LePen seems to realize that the National Front is not going to get the support of Jews either in France or in Israel. Indeed, the Israeli government has prevented her from visiting, and the French Jewish community has also rejected her overtures and her pledge to “turn over a new leaf” by rejecting her father’s statements on the Holocaust and other aspects of history. (In 2005 she almost left the party when her father claimed that “the Nazi occupation was not particularly inhumane.”) Present and former leaders of the organized Jewish community in France worry that she is more dangerous than her father because she is more likely to appeal to mainstream moderate right voters.

Jean-Marie Le Pen with Marine Le Pen, in a photo accompanying a story on Jean Marie's conviction for violating France's anti-Holocaust denial laws

As with the other European anti-Muslim politicians, there are a tiny number of Jews who support LePen: The Jewish Defense League, the followers of Meir Kahane whose main concern is Muslim attacks on Jews. Indeed, the situation in the Netherlands has deteriorated to the point that the former EU commissioner, Dutchman Frits Bolkestein, “declared that the Jews in his country have to emigrate to Israel or to the United States because it is no longer possible to protect them.”

Given the lack of Jewish support, she has opted to take a position on Israel that is well within the European mainstream by emphasizing how intolerant and racist the country is. Such rhetoric fits in well with EU criticism of the Netanyahu government, the settlements, and the Gaza embargo and should resonate with French voters.

Her comments on anti-Semitism also suggest someone trying to appeal to mainstream non-Jewish voters. She claims that there is no anti-Semitism among the native French, that Jews are Frenchmen, and that French Jews should not emigrate to Israel. Muslim anti-Semitism stems from the Israeli-Palestinian conflict. But the Jews are not the only victims of Muslim attitudes: “There are entire regions where it’s better not to be a Jew, a woman, a homosexual or even an ordinary white Frenchman.”

Finally, LePen is not willing to grovel on the issue of French responsibility for the Vichy regime of WWII. “I don’t intend to speak badly of my country. … It was not France that was responsible, and not the French state, but the regime. I also object to constant and systematic mea culpas. We have to accept our country as it is, with its good and bad moments, with its periods of magnificence and its less glamorous periods, with the failures and the mistakes, with the dramas and the unfortunate events. French history is very long. Fairness requires that it be treated as a whole, and not be sliced like pieces of salami without any connection, in order to try to look better politically.”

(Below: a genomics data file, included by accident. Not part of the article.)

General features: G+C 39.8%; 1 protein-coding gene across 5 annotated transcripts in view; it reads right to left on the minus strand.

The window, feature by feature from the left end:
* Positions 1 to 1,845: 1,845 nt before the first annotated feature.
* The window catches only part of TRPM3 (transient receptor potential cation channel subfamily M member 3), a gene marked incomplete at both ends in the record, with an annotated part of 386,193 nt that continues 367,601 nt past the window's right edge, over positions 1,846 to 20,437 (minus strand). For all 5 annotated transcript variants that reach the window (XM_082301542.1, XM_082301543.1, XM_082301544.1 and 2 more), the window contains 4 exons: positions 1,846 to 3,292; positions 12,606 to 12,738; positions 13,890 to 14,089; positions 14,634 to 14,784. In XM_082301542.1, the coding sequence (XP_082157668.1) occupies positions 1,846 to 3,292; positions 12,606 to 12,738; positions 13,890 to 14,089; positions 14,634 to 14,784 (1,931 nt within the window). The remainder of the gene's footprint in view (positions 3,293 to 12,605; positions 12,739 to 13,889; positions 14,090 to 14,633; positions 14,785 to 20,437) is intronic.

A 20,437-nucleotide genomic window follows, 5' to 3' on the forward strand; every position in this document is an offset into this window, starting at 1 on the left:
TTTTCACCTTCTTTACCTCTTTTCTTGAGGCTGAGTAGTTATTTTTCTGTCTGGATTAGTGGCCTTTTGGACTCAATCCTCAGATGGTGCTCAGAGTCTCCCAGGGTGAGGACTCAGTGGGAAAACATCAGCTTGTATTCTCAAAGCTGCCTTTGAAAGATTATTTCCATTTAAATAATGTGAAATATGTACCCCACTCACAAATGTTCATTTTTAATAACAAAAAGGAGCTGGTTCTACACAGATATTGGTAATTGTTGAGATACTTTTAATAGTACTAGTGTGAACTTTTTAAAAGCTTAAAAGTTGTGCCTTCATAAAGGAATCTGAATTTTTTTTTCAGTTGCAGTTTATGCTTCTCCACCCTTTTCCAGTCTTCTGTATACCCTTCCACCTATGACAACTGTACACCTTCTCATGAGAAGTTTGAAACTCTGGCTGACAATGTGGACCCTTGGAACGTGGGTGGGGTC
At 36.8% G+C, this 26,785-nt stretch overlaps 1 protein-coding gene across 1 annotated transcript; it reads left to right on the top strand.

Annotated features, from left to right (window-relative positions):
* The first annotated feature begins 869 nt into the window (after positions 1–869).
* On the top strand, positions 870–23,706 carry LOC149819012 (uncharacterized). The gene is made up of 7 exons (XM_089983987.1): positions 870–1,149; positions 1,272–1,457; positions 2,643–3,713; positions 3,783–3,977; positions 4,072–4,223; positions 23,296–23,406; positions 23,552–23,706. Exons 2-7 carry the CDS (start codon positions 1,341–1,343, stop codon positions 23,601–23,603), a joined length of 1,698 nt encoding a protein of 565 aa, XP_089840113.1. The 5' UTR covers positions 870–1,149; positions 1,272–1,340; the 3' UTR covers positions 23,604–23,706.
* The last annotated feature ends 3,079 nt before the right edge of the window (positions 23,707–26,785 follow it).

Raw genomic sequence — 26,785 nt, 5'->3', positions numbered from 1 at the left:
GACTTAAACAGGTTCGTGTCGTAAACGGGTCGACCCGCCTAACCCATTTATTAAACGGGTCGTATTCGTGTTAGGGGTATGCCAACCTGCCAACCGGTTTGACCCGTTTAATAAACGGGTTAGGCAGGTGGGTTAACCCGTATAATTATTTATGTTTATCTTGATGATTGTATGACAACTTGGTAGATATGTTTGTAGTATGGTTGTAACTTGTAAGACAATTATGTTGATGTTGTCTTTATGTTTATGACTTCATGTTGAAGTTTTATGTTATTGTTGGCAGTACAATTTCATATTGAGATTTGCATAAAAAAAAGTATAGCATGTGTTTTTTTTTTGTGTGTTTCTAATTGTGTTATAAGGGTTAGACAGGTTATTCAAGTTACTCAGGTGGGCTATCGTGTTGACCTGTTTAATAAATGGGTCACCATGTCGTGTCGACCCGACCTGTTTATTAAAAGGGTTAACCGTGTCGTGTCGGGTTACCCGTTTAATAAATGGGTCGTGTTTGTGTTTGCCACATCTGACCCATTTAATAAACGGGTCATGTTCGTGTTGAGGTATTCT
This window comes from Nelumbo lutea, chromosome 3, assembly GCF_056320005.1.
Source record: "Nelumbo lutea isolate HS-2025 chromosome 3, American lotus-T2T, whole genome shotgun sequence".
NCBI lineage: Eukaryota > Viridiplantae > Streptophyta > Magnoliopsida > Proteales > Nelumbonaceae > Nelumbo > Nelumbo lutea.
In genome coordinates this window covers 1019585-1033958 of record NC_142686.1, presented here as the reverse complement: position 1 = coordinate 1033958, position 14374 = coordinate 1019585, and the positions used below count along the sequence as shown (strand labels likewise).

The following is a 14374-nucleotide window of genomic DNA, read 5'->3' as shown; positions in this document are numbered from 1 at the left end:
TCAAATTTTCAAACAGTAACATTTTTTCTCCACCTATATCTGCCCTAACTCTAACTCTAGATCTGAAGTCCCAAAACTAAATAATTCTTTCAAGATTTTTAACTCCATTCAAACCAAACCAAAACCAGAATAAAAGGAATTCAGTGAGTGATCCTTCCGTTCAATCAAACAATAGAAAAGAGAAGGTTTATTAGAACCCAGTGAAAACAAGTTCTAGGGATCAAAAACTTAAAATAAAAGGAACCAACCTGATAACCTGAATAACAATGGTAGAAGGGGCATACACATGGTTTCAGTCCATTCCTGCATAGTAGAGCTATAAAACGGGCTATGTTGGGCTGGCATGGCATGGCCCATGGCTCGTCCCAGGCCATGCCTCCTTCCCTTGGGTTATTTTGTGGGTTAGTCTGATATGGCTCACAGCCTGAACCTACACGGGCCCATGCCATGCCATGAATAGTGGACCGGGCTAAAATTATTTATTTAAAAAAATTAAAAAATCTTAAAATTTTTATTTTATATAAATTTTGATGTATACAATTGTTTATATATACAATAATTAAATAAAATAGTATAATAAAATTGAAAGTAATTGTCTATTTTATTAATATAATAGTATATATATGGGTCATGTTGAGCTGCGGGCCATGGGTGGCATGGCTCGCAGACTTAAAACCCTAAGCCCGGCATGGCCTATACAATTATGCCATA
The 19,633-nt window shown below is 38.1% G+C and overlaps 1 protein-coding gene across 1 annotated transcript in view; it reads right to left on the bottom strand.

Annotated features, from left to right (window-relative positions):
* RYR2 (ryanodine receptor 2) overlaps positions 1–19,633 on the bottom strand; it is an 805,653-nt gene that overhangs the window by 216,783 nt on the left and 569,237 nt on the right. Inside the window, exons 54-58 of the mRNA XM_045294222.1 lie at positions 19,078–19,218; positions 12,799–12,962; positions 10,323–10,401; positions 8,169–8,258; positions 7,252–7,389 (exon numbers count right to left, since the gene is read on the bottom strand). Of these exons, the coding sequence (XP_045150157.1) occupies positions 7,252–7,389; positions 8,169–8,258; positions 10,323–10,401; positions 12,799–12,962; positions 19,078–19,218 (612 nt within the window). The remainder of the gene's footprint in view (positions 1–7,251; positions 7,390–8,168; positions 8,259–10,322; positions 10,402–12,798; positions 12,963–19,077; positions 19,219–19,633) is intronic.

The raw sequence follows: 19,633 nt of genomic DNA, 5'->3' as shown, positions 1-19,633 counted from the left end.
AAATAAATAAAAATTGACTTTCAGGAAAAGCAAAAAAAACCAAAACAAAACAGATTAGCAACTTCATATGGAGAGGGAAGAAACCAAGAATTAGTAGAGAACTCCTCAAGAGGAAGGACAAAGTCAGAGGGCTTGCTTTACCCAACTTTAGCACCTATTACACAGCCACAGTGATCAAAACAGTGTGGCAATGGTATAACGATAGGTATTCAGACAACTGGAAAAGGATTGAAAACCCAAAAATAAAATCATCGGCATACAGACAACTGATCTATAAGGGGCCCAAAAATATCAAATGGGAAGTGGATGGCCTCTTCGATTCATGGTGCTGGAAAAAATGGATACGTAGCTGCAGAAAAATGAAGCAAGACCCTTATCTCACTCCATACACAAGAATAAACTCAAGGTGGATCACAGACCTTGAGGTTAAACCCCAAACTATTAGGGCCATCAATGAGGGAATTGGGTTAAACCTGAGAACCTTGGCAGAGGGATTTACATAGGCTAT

Primor, the Israeli interviewer, sums up his impression: “She is torn between her wish to create a new, decent image and her inability to disassociate herself from her party’s anti-Semitic old guard.”

It’s not clear where he got this from. Certainly it’s not anything she said—unless the unwillingness to grovel on the Vichy issue constitutes anti-Semitism. Indeed, the article quotes the Jewish philosopher and public intellectual Alain Finkielkraut, “the anti-Semitism of the far right is finished. Le Pen is anti-Semitic, but his daughter is definitely not.”

Marine LePen exemplifies the trend toward European nationalist anti-Muslim parties to provide at least a veneer of philosemitism. As with Geert Wilders and the others, the National Front will get no help from Jews.

I suggest that her comments on Israel may be more politically astute than the strategy of attempting to make an alliance with the Israeli far right—a strategy that has not changed the attitude of the organized Jewish community either in Israel or the Diaspora. Her positions are entirely compatible with the official EU opposition to settlements in post-1967 areas occupied by Israel, including East Jerusalem. Recently the EU envoy’s report reiterated “the EU’s commitment to the two-state solution with an independent, democratic, contiguous and viable Palestinian state, comprising the West Bank, including East Jerusalem, and Gaza, living side by side in peace and security with the State of Israel.”

The rise of the National Front and the other European nationalist parties is a huge breakthrough for the movement to reestablish a sense of European culture and eventually European peoplehood. It’s obvious that Muslims will never become the good liberal republican Europeans that LePen says she wants them to be. As a result, the success of these parties means that Europe would have a renewed sense of cultural identity.

It would then be a short step to the realization that some cultures are simply unable or unwilling to adopt contemporary liberal European values. Europeans would be much closer to the realization that their individualist, libertarian tradition is fundamentally at odds with pretty much the entire rest of the world.

Moreover, success of these parties would embolden anti-immigration sentiment throughout the West, including countries like the United States whose main immigration problem stems from the failed states of Latin America rather than Islam. There is much to be said for the slippery slope argument that once Muslims are successfully targeted as unassimilable, Europeans and other Westerners will realize that other groups, such as African-derived peoples, Latinos, and Asians, have not been successfully integrated either. One can easily see the anti-immigration movement snowballing as Europe develops a renewed sense of cultural identity and confidence. (see here.)